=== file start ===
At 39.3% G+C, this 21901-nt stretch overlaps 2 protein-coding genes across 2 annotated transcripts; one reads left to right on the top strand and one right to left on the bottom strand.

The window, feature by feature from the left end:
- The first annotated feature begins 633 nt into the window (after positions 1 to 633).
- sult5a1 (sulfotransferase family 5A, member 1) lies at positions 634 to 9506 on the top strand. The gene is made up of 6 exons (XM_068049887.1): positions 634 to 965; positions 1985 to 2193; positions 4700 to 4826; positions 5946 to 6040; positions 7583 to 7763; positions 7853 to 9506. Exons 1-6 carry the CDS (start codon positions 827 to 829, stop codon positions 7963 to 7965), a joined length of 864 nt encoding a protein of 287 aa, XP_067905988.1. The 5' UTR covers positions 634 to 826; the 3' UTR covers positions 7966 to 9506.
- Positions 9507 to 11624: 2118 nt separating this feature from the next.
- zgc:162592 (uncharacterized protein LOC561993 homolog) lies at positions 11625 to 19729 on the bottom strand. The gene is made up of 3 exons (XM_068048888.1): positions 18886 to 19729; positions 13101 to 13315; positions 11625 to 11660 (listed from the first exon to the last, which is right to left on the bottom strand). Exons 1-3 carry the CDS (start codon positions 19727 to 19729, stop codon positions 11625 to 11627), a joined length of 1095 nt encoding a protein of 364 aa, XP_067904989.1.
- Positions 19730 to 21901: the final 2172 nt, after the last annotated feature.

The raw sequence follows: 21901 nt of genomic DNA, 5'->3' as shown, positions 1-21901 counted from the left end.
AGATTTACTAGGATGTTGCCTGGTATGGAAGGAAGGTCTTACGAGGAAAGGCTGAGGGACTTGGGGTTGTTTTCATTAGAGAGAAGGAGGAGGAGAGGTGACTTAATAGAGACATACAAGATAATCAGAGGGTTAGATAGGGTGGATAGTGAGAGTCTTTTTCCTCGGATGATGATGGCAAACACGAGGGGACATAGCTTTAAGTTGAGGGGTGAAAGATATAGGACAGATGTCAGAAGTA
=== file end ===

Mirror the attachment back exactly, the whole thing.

At 39.3% G+C, this 21901-nt stretch overlaps 2 protein-coding genes across 2 annotated transcripts; one reads left to right on the top strand and one right to left on the bottom strand.

The window, feature by feature from the left end:
- The first annotated feature begins 633 nt into the window (after positions 1 to 633).
- sult5a1 (sulfotransferase family 5A, member 1) lies at positions 634 to 9506 on the top strand. The gene is made up of 6 exons (XM_068049887.1): positions 634 to 965; positions 1985 to 2193; positions 4700 to 4826; positions 5946 to 6040; positions 7583 to 7763; positions 7853 to 9506. Exons 1-6 carry the CDS (start codon positions 827 to 829, stop codon positions 7963 to 7965), a joined length of 864 nt encoding a protein of 287 aa, XP_067905988.1. The 5' UTR covers positions 634 to 826; the 3' UTR covers positions 7966 to 9506.
- Positions 9507 to 11624: 2118 nt separating this feature from the next.
- zgc:162592 (uncharacterized protein LOC561993 homolog) lies at positions 11625 to 19729 on the bottom strand. The gene is made up of 3 exons (XM_068048888.1): positions 18886 to 19729; positions 13101 to 13315; positions 11625 to 11660 (listed from the first exon to the last, which is right to left on the bottom strand). Exons 1-3 carry the CDS (start codon positions 19727 to 19729, stop codon positions 11625 to 11627), a joined length of 1095 nt encoding a protein of 364 aa, XP_067904989.1.
- Positions 19730 to 21901: the final 2172 nt, after the last annotated feature.

The raw sequence follows: 21901 nt of genomic DNA, 5'->3' as shown, positions 1-21901 counted from the left end.
AGATTTACTAGGATGTTGCCTGGTATGGAAGGAAGGTCTTACGAGGAAAGGCTGAGGGACTTGGGGTTGTTTTCATTAGAGAGAAGGAGGAGGAGAGGTGACTTAATAGAGACATACAAGATAATCAGAGGGTTAGATAGGGTGGATAGTGAGAGTCTTTTTCCTCGGATGATGATGGCAAACACGAGGGGACATAGCTTTAAGTTGAGGGGTGAAAGATATAGGACAGATGTCAGAAGTA